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Racism, Language, and Gran Torino

January 15, 2009

A video of Prince Harry referring to one of his Army platoon buddies as “our little paki friend” has won widespread criticism and condemnation for the Prince, the royal family, the military, and implicitly – for anglosaxons in general. The official statement says he had used the term about a friend and without malice.

This reminds me of the point made by Clint Eastwood’s new film Gran Torino. Eastwood plays Walt Kowalski– an old-school, bitter war vet that makes use of racial epithets casually throughout the film. He complains about the ‘gooks’ moving in next-door and when he sees black thugs on the street corner he asks rhetorically ‘what are these spooks up to?’ He tells racist jokes:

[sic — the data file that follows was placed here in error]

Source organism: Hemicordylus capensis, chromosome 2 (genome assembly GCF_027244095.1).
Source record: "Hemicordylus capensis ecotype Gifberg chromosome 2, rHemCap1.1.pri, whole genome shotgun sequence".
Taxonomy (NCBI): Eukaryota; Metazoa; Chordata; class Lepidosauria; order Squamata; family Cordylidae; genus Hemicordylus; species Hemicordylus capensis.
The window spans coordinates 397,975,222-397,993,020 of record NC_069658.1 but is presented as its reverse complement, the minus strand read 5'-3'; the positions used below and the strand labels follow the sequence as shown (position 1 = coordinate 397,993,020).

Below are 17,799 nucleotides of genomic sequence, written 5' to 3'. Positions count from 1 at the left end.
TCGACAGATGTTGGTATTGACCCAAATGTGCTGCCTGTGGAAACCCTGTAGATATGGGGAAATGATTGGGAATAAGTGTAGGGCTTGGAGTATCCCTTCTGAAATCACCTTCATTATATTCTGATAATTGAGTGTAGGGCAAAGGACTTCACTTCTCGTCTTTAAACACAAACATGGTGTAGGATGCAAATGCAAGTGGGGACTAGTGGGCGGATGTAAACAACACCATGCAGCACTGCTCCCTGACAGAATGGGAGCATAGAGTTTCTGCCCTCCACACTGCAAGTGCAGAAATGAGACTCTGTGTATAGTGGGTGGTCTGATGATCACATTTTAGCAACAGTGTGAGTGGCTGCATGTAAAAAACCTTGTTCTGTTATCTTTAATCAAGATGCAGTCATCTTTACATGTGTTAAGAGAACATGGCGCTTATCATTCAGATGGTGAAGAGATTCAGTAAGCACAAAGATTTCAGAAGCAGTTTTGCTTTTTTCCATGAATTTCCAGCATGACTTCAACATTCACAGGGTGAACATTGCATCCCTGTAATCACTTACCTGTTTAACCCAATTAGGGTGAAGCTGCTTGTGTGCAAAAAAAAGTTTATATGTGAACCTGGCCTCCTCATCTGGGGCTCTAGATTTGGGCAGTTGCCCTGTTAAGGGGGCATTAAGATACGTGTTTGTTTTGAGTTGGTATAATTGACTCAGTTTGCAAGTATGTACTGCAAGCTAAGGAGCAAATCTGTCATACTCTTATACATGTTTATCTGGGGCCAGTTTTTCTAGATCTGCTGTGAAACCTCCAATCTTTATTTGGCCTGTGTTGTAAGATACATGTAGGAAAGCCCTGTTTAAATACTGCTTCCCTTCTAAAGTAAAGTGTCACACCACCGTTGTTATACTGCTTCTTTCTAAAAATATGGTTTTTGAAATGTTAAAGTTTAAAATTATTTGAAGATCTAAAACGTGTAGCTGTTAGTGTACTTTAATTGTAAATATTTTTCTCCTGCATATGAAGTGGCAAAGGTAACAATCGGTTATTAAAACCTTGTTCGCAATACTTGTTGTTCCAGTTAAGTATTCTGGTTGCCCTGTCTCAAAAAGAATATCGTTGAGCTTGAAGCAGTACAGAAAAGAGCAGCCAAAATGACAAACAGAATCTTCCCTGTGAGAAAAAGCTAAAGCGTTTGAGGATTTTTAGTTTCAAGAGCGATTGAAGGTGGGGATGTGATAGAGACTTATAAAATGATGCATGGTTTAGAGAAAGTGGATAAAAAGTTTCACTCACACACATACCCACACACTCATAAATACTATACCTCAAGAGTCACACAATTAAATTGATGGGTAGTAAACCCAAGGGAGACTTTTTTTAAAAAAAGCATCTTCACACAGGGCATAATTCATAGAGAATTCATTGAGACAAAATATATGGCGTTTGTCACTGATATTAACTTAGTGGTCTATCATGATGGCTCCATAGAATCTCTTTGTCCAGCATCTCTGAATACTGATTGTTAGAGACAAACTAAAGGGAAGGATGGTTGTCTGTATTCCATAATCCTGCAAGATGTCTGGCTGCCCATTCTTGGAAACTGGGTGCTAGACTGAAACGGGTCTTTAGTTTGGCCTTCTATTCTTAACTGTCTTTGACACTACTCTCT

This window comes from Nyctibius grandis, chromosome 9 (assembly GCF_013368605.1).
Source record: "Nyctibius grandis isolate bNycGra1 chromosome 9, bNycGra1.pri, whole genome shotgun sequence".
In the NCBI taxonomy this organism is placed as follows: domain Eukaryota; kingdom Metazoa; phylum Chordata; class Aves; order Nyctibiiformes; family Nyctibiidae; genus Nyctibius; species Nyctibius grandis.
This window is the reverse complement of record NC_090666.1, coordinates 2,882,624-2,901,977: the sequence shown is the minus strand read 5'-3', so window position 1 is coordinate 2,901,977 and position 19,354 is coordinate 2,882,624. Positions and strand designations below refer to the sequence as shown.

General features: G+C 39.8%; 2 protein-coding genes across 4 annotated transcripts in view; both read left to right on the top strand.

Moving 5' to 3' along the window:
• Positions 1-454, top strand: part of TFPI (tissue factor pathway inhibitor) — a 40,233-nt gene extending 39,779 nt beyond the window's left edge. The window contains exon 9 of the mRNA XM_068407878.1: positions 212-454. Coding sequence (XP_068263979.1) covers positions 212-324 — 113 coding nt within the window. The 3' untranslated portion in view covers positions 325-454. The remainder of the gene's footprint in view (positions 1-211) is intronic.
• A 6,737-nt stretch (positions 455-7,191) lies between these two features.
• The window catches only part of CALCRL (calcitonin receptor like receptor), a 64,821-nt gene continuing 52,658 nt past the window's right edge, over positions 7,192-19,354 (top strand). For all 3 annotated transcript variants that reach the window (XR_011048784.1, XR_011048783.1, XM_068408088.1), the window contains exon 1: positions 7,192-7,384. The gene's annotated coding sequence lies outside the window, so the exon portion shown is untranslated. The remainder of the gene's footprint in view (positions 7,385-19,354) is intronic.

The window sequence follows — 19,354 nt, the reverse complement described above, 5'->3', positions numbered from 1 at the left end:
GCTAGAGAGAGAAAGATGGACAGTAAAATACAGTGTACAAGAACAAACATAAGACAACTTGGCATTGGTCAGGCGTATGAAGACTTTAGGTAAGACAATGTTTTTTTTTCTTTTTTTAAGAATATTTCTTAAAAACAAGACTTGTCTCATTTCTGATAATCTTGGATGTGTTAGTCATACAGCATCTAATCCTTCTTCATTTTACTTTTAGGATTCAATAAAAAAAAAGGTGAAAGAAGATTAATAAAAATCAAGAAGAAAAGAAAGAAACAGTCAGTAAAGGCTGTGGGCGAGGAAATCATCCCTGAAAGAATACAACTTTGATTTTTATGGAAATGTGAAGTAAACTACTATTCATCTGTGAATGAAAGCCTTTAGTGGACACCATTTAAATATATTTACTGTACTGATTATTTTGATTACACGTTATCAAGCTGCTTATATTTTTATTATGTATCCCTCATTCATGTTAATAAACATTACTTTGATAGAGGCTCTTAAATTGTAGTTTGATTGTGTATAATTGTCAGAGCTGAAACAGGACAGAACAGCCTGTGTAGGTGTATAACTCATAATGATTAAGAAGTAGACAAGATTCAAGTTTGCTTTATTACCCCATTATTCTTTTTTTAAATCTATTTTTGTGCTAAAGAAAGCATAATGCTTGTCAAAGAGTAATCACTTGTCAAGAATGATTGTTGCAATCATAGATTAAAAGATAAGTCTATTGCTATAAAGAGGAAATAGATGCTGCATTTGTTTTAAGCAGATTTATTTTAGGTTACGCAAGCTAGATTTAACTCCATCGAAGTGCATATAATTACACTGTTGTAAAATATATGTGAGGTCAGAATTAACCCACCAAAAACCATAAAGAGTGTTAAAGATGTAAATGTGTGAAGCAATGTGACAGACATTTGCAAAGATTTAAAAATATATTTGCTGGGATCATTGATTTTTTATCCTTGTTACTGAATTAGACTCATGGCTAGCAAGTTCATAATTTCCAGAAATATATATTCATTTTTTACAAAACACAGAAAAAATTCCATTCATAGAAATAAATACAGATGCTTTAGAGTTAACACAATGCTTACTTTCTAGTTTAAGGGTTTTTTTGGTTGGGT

A Mexican, a Jew, and a colored guy go into a bar. The bartender looks up and says, “Get the fuck out of here.”

He also banters back and forth with his friends about their ethnicities, calling his barber friend an Italian son of  bitch and his Irish friend a Mic – getting called a polack in return.

So what’s the point? He uses racial epithets indiscriminately and likewise receives racial epithets. And he’s a good man. I believe that those who are hyper-sensitive about political correctness and racial sensitivities – those who are obsessed with “diversity” – are the true racists. They are the ones that think because you’re not white you deserve special treatment and that your race is some sacred characteristic that can never be spoken except in total admiration and reverence.

If you’re going to live in a multi-cultural world, you must have a sense of humor about race. If you’re going around looking for racism and ready to cry if someone points out your race without reverence you’re going to be miserable. Prince Harry is part of the new-school that has truly moved beyond racism and is comfortable enough with race to joke about it. To all the leftist P.C. vultures waiting to jump on any faint glimmer of racism: grow up.

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